Also part of the UPMC family:

Adenosine Stress Test

UPMC Content 2

You are scheduled to have an adenosine (uh-DEN-us-seen) stress test. This information will help you know what to expect. Please arrive for your test at the time your doctor’s office tells you.

What is an adenosine stress test?

Stress tests can help find heart blockages. For an exercise stress test, a person walks on a treadmill. While the person walks, doctors keep track of the heart’s activity. An isotope (EYE-suh-tope) may be given before and after exercise. An isotope is a radioactive material that helps make images of your heart. The images taken before exercise are called “resting images.” The ones taken after exercise are called “stress images.” Doctors compare the images to find problem areas.

Some people cannot walk for very long, so they may have an adenosine stress test instead. Adenosine is a drug that affects the heart like exercise would. Pictures are taken before and after this drug is given.

Adenosine is the most widely used drug for this test. But it is not recommended for everyone. Some testing centers may use a different drug.

Preparing for the test

  • You must check with your doctor about changes in your diet and medicines before your test.
  • Do not eat or drink for 6 hours before the test. You may have a small amount of water.
  • Do not have coffee, tea, colas, chocolate, or products that have caffeine for 24 hours before the test. Check over-the-counter medicines closely. Some, such as Anacin and Excedrin, may have caffeine.
  • Some medicines must be stopped before this test. Check with your doctor about this.
  • Bring your medicines with you. They can be taken after the stress part of the test.
  • If you take diabetes medicine, your doctor will need to change your schedule and dose for the day of the test.
  • Wear comfortable clothes. Women should not wear all-in-one undergarments, girdles, or underwire bras. Both men and women should wear slacks.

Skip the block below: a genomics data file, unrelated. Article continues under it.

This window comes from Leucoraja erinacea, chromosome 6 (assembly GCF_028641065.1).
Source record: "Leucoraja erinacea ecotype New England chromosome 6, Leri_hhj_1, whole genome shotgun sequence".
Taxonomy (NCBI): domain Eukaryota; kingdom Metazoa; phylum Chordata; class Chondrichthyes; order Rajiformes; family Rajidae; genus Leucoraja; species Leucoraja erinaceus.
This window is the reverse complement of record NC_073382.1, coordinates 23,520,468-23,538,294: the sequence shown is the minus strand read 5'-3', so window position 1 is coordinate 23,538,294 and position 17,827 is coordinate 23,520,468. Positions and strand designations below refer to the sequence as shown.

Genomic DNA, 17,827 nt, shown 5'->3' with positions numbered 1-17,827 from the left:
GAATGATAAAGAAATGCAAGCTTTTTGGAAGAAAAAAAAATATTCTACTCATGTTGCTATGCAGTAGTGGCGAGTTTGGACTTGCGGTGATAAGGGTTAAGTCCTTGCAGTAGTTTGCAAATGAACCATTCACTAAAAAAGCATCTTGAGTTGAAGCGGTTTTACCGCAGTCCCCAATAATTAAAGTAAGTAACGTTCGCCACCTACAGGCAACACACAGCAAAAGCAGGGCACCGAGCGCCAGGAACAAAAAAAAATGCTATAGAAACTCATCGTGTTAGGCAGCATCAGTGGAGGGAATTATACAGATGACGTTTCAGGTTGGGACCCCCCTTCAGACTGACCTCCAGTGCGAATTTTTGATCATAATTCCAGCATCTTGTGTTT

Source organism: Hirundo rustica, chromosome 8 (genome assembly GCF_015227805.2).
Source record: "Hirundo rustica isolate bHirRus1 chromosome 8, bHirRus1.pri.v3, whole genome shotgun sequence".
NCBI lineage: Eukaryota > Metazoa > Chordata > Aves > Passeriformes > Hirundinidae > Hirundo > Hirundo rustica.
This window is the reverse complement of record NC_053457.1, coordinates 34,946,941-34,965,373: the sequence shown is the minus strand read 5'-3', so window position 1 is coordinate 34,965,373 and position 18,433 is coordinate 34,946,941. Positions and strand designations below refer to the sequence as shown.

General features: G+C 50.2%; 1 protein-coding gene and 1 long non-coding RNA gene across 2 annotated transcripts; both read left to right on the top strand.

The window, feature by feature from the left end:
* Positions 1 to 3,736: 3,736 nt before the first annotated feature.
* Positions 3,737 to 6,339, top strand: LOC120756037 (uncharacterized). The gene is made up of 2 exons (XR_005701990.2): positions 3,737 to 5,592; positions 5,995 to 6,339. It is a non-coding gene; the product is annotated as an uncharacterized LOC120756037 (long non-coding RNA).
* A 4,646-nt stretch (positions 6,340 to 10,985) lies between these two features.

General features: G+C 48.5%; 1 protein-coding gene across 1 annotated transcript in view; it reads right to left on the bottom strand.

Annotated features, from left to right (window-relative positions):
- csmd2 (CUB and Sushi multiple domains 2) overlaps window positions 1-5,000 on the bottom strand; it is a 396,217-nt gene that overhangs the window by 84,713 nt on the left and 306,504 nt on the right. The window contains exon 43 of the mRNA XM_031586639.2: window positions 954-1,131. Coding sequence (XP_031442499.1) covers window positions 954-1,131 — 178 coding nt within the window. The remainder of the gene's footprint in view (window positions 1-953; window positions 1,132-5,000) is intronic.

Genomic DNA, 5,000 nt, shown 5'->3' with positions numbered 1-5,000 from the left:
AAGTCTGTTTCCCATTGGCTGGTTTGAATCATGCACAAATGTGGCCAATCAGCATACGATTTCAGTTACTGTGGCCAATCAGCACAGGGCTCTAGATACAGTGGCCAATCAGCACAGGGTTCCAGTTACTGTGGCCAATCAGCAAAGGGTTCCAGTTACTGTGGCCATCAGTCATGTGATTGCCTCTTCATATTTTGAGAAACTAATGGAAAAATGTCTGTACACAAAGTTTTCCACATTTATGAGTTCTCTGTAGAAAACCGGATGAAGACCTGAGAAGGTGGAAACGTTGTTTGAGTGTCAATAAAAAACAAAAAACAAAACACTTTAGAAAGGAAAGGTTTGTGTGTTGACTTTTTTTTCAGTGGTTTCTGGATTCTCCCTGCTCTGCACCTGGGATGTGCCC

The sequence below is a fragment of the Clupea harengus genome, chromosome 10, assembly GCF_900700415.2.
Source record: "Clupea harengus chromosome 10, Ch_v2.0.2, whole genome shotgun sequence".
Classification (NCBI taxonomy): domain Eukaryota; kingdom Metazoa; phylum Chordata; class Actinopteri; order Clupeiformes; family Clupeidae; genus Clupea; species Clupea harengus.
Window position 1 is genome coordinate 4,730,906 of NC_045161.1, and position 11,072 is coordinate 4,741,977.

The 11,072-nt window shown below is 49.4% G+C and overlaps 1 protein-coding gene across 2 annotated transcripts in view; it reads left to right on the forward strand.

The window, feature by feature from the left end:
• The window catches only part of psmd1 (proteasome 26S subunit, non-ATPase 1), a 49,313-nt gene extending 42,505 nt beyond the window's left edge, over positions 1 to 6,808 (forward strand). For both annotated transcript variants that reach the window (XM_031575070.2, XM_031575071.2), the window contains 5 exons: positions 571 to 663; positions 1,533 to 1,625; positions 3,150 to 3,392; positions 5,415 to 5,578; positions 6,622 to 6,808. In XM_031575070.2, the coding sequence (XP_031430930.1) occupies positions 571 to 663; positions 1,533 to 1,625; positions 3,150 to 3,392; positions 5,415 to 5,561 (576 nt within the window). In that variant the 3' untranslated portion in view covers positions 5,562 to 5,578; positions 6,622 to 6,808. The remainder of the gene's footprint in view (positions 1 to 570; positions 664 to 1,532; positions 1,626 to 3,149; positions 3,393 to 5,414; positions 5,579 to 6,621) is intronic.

• Please tell your doctor if there is a chance you may be pregnant.

What happens during the test?

Your test will be done in 2 parts. The order may vary depending on where you have the test done.

During the test, a heart doctor (cardiologist), nuclear medicine technologist, and a nurse or EKG technician will be with you.


First, an IV (intravenous) line will be inserted in your arm. The adenosine and the isotope will be given through the IV during the stress part of the test. The isotope helps make pictures of your heart.
A nuclear camera will scan your heart. You will lie on a table for this. You will need to lie still while the camera takes pictures of your heart. Most testing centers use a camera that moves non-stop for about 20 minutes. Other centers use a camera that is positioned by hand. There may be a waiting period before and after your pictures are taken.

Stress test

After the pictures are taken, you will come to the stress test area. Here you will be connected to an EKG (electrocardiogram) machine. It will monitor your heart during the test.

The adenosine will be given through your IV. This is called an “infusion” (in-FEW-zhun). You will also receive the isotope, so more images can be made. During the infusion, you may feel some symptoms. You may have chest pain, flushing, or stomach discomfort. These will go away when the medicine is stopped. Tell the nurse or technologist if you have any of these symptoms.

The order in which the tests are done does not affect the results. The way you prepare for the test is the same for all procedures.

If you weigh more than 250 pounds, your test may be done over 2 days instead of 1 day. You will be told when to come for both parts of the test. Eating is only restricted before the stress portion of the test.

After the test

You can go back to your normal activities after the test. The results will be sent to your doctor. He or she will review the results with you.